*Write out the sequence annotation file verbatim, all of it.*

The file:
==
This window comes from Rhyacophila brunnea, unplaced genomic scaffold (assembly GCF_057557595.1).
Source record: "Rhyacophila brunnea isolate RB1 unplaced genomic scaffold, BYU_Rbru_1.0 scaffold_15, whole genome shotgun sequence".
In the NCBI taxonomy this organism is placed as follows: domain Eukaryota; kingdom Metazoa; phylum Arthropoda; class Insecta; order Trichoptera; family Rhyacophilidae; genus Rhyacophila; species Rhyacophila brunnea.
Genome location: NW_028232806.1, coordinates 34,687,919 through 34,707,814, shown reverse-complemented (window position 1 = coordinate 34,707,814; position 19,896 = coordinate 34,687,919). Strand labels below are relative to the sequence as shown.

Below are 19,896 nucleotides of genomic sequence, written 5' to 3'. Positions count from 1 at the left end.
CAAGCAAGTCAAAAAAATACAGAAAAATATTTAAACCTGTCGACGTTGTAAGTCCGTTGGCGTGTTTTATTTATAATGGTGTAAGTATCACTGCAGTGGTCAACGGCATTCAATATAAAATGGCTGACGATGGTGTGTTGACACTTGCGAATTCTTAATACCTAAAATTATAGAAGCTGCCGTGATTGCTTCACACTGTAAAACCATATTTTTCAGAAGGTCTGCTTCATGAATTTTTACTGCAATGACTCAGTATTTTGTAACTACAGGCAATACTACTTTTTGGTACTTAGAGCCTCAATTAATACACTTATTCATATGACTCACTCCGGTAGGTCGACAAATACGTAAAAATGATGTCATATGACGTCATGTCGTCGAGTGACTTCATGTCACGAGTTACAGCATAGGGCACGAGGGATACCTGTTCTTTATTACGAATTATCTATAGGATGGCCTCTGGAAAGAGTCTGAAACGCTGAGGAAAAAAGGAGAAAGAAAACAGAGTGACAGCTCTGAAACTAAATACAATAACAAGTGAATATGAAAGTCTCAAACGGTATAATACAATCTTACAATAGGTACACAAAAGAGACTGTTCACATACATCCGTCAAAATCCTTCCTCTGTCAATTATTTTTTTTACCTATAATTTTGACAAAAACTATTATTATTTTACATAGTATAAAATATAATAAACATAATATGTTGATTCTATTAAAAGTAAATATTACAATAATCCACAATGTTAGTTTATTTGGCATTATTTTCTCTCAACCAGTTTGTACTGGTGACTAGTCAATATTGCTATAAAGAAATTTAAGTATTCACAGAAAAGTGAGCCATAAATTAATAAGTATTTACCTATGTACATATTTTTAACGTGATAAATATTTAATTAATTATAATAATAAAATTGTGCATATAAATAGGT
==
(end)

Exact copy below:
This window comes from Rhyacophila brunnea, unplaced genomic scaffold (assembly GCF_057557595.1).
Source record: "Rhyacophila brunnea isolate RB1 unplaced genomic scaffold, BYU_Rbru_1.0 scaffold_15, whole genome shotgun sequence".
In the NCBI taxonomy this organism is placed as follows: domain Eukaryota; kingdom Metazoa; phylum Arthropoda; class Insecta; order Trichoptera; family Rhyacophilidae; genus Rhyacophila; species Rhyacophila brunnea.
Genome location: NW_028232806.1, coordinates 34,687,919 through 34,707,814, shown reverse-complemented (window position 1 = coordinate 34,707,814; position 19,896 = coordinate 34,687,919). Strand labels below are relative to the sequence as shown.

Below are 19,896 nucleotides of genomic sequence, written 5' to 3'. Positions count from 1 at the left end.
CAAGCAAGTCAAAAAAATACAGAAAAATATTTAAACCTGTCGACGTTGTAAGTCCGTTGGCGTGTTTTATTTATAATGGTGTAAGTATCACTGCAGTGGTCAACGGCATTCAATATAAAATGGCTGACGATGGTGTGTTGACACTTGCGAATTCTTAATACCTAAAATTATAGAAGCTGCCGTGATTGCTTCACACTGTAAAACCATATTTTTCAGAAGGTCTGCTTCATGAATTTTTACTGCAATGACTCAGTATTTTGTAACTACAGGCAATACTACTTTTTGGTACTTAGAGCCTCAATTAATACACTTATTCATATGACTCACTCCGGTAGGTCGACAAATACGTAAAAATGATGTCATATGACGTCATGTCGTCGAGTGACTTCATGTCACGAGTTACAGCATAGGGCACGAGGGATACCTGTTCTTTATTACGAATTATCTATAGGATGGCCTCTGGAAAGAGTCTGAAACGCTGAGGAAAAAAGGAGAAAGAAAACAGAGTGACAGCTCTGAAACTAAATACAATAACAAGTGAATATGAAAGTCTCAAACGGTATAATACAATCTTACAATAGGTACACAAAAGAGACTGTTCACATACATCCGTCAAAATCCTTCCTCTGTCAATTATTTTTTTTACCTATAATTTTGACAAAAACTATTATTATTTTACATAGTATAAAATATAATAAACATAATATGTTGATTCTATTAAAAGTAAATATTACAATAATCCACAATGTTAGTTTATTTGGCATTATTTTCTCTCAACCAGTTTGTACTGGTGACTAGTCAATATTGCTATAAAGAAATTTAAGTATTCACAGAAAAGTGAGCCATAAATTAATAAGTATTTACCTATGTACATATTTTTAACGTGATAAATATTTAATTAATTATAATAATAAAATTGTGCATATAAATAGGT